Splice News media trends: The week according to Alan Soon

As a leading light of the commentariat in Asia, newsroom consultant and former alumnus of Yahoo, CNBC and Bloomberg, Alan Soon knows a thing or two about the media. Here is his roundup of developments inside the bubble this week

To sign up to his newsletter, from which this content is taken, visit the The Splice Newsroom.

Germany is showing just how serious it is about clamping down on hate speech. The justice minister is proposing fines of up to $53 million for social networking sites that aren’t moving fast enough to remove illegal content such as hate or defamatory “fake news.” Heiko Maas says Facebook is deleting 39% of posts flagged by users — and Twitter… just 1%.

The U.S. Justice Department charged two Russian intelligence agents for hacking into and stealing 500 million Yahoo accounts in 2014. The data was apparently used to spy on targets including the White House, military officials and bank executives.

The Wall Street Journal published an extensive interactive graphic showing the Trump family’s potential conflicts of interest. This is how they did it.

Twitter will reportedly open up its live-video streaming APIs for media companies to feed videos directly onto the platform. It will also announce partnership with companies that provide backend services for live streaming.

Facebook has some problems in common with Twitter when it comes to live video content. Sports is important, but Facebook — like Twitter — is only able to get its hands on the fringe stuff that aren’t bringing in the numbers.

…Btw, there’s a live audio broadcast feature in Facebook. FB hasn’t said much about it but The Economist has been streaming audio shows on it.

…Switcher Go is worth trying if you’re running Facebook Live broadcasts. The app allows you to broadcast recorded clips directly into your Live feed.

The Boston Globe wanted to send breaking news alerts on the phone. But it didn’t want to put out yet another news app. So it’s using Facebook Messenger for notifications. Here’s how.

The Washington Post will license its Arc CMS to its rival Tronc. This is the biggest deal yet for Arc, which is used by InfoBae in Argentina and Canada’s Globe and Mail.

Adblock Plus is putting together an “Acceptable Ads Committee” to decide which ads to whitelist. The program is highly controversial because Adblock makes money by charging companies to whitelist their ads. Publishers on the committee include Conde Nast and Dennis Publishing.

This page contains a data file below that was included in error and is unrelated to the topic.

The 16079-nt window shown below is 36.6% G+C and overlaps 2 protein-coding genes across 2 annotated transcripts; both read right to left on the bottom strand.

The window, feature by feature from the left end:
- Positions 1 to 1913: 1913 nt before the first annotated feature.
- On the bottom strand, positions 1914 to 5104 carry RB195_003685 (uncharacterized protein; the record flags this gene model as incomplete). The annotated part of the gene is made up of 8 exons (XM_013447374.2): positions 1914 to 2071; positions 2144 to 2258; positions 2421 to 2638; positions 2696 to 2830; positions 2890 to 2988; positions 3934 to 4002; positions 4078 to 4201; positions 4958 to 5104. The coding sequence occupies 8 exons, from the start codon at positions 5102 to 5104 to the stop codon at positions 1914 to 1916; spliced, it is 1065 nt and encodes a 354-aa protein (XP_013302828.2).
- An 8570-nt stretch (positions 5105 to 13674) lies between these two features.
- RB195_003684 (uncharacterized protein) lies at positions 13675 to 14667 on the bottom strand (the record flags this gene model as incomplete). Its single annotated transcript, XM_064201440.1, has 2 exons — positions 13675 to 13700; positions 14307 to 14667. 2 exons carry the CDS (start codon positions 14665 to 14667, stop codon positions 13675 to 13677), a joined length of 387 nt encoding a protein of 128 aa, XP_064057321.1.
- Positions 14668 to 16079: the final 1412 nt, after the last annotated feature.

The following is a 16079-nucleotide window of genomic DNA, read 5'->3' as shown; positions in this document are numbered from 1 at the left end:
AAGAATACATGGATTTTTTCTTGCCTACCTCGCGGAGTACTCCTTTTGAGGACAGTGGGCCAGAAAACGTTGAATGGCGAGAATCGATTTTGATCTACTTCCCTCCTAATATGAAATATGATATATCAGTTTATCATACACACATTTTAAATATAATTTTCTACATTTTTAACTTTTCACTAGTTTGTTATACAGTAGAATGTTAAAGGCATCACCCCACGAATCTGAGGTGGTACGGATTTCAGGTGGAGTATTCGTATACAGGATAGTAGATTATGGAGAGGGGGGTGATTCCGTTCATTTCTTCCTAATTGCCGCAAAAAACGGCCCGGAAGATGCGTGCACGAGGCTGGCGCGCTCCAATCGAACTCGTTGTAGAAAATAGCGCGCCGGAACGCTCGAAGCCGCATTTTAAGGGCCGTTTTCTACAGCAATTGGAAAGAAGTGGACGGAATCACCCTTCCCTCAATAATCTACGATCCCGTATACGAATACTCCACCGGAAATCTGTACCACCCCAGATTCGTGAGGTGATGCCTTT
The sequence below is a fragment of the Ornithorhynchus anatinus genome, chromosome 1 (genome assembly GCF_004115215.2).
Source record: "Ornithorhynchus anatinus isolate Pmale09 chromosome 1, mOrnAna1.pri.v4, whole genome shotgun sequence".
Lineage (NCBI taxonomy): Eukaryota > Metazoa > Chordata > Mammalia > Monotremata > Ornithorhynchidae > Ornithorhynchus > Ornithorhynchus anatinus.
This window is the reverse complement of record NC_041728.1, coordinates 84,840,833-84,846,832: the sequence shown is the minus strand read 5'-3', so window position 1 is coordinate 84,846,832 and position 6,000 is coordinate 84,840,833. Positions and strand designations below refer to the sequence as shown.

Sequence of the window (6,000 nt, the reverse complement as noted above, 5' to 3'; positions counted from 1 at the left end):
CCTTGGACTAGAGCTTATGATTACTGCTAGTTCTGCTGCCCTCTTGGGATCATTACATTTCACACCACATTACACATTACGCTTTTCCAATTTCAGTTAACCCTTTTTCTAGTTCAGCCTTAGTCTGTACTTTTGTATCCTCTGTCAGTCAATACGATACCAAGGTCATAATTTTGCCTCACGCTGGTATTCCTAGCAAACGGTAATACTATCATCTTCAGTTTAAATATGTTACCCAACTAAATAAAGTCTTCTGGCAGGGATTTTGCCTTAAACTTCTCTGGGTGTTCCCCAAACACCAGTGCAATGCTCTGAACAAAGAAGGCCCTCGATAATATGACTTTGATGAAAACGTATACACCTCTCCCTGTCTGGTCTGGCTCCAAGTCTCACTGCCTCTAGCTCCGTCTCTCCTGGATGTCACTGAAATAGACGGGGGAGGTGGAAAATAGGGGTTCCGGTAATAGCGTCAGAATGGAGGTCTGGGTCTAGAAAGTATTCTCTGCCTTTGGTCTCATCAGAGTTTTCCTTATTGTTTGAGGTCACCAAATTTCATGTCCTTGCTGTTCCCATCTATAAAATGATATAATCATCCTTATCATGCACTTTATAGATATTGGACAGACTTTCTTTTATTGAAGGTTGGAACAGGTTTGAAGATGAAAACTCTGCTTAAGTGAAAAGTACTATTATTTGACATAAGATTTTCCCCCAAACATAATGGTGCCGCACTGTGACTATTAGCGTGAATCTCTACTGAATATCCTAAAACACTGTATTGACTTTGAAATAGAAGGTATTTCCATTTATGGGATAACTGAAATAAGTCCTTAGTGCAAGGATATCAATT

There’s a journalist running around rural Uttar Pradesh in India using WhatsApp to broadcast his news. Shivendra Gaur has paid subscribers — about 8,000 of them.

…Here’s another interesting subscription model in India. It’s called The Ken (apparently an old English term for knowledge) and it covers tech and business out of Bangalore. It’s a gorgeous site. Check out this profile.

Jahabar Sadiq (the former editor of The Malaysian Insider, and a subscriber of this newsletter!) is back with a new news service called The Malaysian Insight. It goes live by the end of the month. The site will focus on politics.

Singapore Press Holdings won a tender to set up two new radio stations in Singapore — one in English, the other in Mandarin targeting seniors.

Not many people understand how Snapchat works (me!). So here’s a beginner’s guide to Snapchat. Especially useful for marketers.

You may have heard me speak about the need to think of our audiences as customers. IMHO, it’s one of the biggest reasons behind the failure of the mass media model — we don’t know what our readers/viewers want, and so we can’t give it to them, let alone monetize it. Here’s some interesting research from Parsely showing that publishers aren’t thinking enough about conversions.

Nick Foley at design agency Landor is having a go at brand managers for stifling creativity. “Some 20 years ago, I worked as a brand manager at Mars. It intrigues me that such a job title still exists.”

My friend Erwin Oliva — an ex-journalist, a teacher and a concerned father — wrote a rant about why “young people” don’t give a shit about the news. It’s not that there isn’t enough content out there; there’s just too much.

A recommendation: Erin Cook’s “Dari mulut ke mulut” (ie. word of mouth) email newsletter that comes out every Thursdayrounding up the news of the week in Southeast Asia. I’ve long begged for something like this — something that covers the region in one simple format. Nicely assembled with an excellent voice. Subscribe here.

Have you tried The Hustle? It’s like theSkimm — but mostly focused on millennial men. It’s now going after female audiences too. By the way, it also raised $300,000 from its readers in 55 hours. A unique voice too!

You can now send money on Gmail on your phone. It’s already available on the Web version, but now it’s also on Android.

MIT is offering $250,000 to a group or individual for disobedience. “This idea came after a realization that there’s a widespread frustration from people trying to figure out how can we effectively harness responsible, ethical disobedience aimed at challenging our norms, rules or laws to benefit society.”

A court ruling in the U.S. came down to one humble keystroke — the comma. Long live the Oxford comma.

Quote of the week
“The trouble is, you think you have time.” – Jack Kornfield


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